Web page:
Middlesex, with a splendid batting side, had to get something like 140 to win, and lost by 20 runs. Webbie went in first and, while his gifted colleagues, failed one after the other, carried out his bat for 62. His watchfulness and correct timing were remarkable, and he never made a mistake or looked like getting out.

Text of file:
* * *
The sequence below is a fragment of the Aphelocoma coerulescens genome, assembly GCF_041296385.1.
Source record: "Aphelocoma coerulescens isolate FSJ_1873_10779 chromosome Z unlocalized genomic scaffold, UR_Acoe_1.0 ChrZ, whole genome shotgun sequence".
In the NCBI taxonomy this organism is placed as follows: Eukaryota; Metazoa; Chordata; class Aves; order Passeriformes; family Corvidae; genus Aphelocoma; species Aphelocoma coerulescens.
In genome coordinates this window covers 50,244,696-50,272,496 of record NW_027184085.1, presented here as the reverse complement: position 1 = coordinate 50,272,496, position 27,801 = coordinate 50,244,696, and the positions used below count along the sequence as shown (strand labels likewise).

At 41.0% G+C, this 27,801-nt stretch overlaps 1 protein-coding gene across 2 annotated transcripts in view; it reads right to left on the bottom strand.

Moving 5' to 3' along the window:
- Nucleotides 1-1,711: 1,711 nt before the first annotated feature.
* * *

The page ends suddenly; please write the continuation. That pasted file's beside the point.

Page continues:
At Oxford a few years later I came to know him, for he brought down teams against us every summer. He always seems to me to have been the central figure of any match or gathering at which we met, as much for his personal characteristics as for his cricket reputation. In the field his keenness knew no bounds, making him impetuous and somewhat impatient in his comments, which, while a little disturbing to strangers, were a source of amusement to his acquaintances. At that date, half a century ago, first-class amateurs had more time than they have to-day for minor engagements, and Harlequin or Harrow Wanderers tours formed what I am sure Webbie found an enjoyable part of his summer campaign. I once played for the Harlequins with him at Woolwich, where our hospitable hosts regarded him as a well-known and welcome guest. On these festive occasions he had more opportunities of bowling than in county games, and he was very fond of bowling. He was not at all a bad change either and often got a wanted wicket.